Symbolic dynamics


Symbolic dynamics

In mathematics, symbolic dynamics is the practice of modelling a topological or smooth dynamical system by a discrete space consisting of infinite sequences of abstract symbols, each of which corresponds to a state of the system, with the dynamics (evolution) given by the shift operator.

History

The idea goes back to Jacques Hadamard's 1898 paper on the geodesics on surfaces of negative curvature. It was applied by Marston Morse in 1921 to the construction of a nonperiodic recurrent geodesic. Related work was done by Emil Artin in 1924 (for the system now called Artin billiard), P. J. Myrberg, Paul Koebe, Jakob Nielsen, G. A. Hedlund.

The first formal treatment was developed by Morse and Hedlund in their 1938 paper. George Birkhoff, Norman Levinson and M. L. Cartwright–J. E. Littlewood have applied similar methods to qualitative analysis of nonautonomous second order differential equations.

Claude Shannon used symbolic sequences and shifts of finite type in his 1948 paper "A mathematical theory of communication" that gave birth to information theory.

The theory was further advanced in the 1960s and 1970s, notably, in the works of Steve Smale and his school, and of Yakov Sinai and the Soviet school of ergodic theory. A spectacular application of the methods of symbolic dynamics is Sharkovskii's theorem about periodic orbits of a continuous map of an interval into itself (1964).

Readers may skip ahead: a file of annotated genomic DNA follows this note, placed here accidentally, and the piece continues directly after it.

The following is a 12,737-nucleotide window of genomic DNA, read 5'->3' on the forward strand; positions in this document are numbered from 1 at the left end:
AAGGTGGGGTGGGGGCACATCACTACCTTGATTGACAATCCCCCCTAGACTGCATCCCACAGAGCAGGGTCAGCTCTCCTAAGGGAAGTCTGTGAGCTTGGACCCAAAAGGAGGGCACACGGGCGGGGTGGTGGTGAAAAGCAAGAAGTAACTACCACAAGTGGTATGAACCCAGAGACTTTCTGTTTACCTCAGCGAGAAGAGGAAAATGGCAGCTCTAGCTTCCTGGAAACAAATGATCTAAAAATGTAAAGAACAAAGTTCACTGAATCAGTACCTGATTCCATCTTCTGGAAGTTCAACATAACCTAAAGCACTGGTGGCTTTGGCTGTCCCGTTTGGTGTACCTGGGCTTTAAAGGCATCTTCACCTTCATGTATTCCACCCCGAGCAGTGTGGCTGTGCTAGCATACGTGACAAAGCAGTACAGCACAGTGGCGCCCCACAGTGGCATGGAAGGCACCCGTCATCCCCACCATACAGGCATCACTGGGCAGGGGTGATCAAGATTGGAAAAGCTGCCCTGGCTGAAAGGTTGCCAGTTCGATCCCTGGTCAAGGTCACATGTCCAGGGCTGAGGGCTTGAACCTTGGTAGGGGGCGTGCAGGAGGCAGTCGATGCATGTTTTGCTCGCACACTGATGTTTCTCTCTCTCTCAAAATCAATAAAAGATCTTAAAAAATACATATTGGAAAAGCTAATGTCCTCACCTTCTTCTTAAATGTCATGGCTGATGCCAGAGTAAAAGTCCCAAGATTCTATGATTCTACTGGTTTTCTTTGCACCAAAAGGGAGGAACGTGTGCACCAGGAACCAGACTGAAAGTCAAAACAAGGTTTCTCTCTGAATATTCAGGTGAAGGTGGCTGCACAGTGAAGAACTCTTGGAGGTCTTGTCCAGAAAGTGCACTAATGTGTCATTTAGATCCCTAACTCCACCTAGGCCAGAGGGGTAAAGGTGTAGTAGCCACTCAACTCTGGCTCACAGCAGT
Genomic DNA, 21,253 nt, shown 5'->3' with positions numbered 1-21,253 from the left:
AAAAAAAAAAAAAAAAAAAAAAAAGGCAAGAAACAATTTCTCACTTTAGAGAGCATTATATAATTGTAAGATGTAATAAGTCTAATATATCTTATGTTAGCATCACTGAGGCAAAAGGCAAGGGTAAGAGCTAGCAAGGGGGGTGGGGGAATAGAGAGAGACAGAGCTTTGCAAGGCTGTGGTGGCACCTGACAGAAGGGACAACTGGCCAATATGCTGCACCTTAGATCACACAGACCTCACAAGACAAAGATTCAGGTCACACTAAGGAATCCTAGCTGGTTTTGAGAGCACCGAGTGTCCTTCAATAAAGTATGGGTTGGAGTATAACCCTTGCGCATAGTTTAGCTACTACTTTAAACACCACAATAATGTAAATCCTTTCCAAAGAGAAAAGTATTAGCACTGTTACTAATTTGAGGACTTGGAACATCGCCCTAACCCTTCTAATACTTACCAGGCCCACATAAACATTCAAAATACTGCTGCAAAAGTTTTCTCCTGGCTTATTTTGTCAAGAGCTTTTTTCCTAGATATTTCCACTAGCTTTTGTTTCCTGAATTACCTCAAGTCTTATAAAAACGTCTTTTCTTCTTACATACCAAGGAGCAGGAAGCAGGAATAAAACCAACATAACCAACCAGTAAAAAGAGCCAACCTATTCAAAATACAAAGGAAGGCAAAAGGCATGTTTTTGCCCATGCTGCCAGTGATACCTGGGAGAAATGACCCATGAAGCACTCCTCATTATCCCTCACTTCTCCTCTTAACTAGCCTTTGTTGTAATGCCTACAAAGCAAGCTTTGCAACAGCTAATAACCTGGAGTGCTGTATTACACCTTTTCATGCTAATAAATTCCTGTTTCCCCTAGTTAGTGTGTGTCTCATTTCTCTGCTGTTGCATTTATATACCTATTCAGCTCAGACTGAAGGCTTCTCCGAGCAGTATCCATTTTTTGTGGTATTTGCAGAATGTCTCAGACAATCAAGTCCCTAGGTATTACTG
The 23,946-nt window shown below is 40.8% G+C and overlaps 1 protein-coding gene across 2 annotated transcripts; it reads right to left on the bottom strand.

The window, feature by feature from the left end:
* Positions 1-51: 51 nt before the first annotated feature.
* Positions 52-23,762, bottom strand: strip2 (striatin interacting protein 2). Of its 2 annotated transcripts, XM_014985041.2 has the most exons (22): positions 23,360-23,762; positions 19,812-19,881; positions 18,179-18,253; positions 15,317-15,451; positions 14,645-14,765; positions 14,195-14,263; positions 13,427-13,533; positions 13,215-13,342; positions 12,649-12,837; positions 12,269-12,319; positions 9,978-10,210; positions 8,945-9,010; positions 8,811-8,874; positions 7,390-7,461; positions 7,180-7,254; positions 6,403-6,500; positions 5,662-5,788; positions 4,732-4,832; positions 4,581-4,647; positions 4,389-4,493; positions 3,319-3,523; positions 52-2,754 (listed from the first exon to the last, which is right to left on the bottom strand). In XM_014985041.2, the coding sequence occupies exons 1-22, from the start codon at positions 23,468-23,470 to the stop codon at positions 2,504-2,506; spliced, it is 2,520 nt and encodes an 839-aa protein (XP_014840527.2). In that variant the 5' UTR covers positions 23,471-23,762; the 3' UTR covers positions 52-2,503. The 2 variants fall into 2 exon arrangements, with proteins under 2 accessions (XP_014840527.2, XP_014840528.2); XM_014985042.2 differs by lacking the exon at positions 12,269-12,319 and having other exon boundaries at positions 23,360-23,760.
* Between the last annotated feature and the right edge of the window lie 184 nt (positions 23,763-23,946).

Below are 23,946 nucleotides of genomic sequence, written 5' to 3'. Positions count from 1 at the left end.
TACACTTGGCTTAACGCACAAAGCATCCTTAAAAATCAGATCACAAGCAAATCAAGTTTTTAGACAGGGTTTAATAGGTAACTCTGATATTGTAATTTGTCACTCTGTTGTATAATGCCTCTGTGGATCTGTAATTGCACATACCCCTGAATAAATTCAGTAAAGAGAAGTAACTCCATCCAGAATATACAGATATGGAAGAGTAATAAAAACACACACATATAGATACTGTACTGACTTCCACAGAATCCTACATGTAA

Applications

Symbolic dynamics originated as a method to study general dynamical systems; now its techniques and ideas have found significant applications in data storage and transmission, linear algebra, the motions of the planets and many other areas. The distinct feature in symbolic dynamics is that time is measured in "discrete" intervals. So at each time interval the system is in a particular "state". Each state is associated with a symbol and the evolution of the system is described by an infinite sequence of symbols — represented effectively as strings. If the system states are not inherently discrete, then the state vector must be discretized, so as to get a coarse-grained description of the system.

ee also

* Measure-preserving dynamical system
* Shift space
* Shift of finite type
* Markov partition

Further reading

* Bruce Kitchens, "Symbolic dynamics. One-sided, two-sided and countable state Markov shifts". Universitext, Springer-Verlag, Berlin, 1998. x+252 pp. ISBN 3-540-62738-3 MathSciNet|id=1484730
* Douglas Lind and Brian Marcus, " [http://www.math.washington.edu/SymbolicDynamics/ An Introduction to Symbolic Dynamics and Coding] ". Cambridge University Press, Cambridge, 1995. xvi+495 pp. ISBN 0-521-55124-2 MathSciNet|id=1369092
* M. Morse and G. A. Hedlund, "Symbolic Dynamics", American Journal of Mathematics, 60 (1938) 815–866
* G. A. Hedlund, " [http://www.springerlink.com/content/k62915l862l30377/ Endomorphisms and automorphisms of the shift dynamical system] ". Math. Systems Theory, Vol. 3, No. 4 (1969) 320–3751


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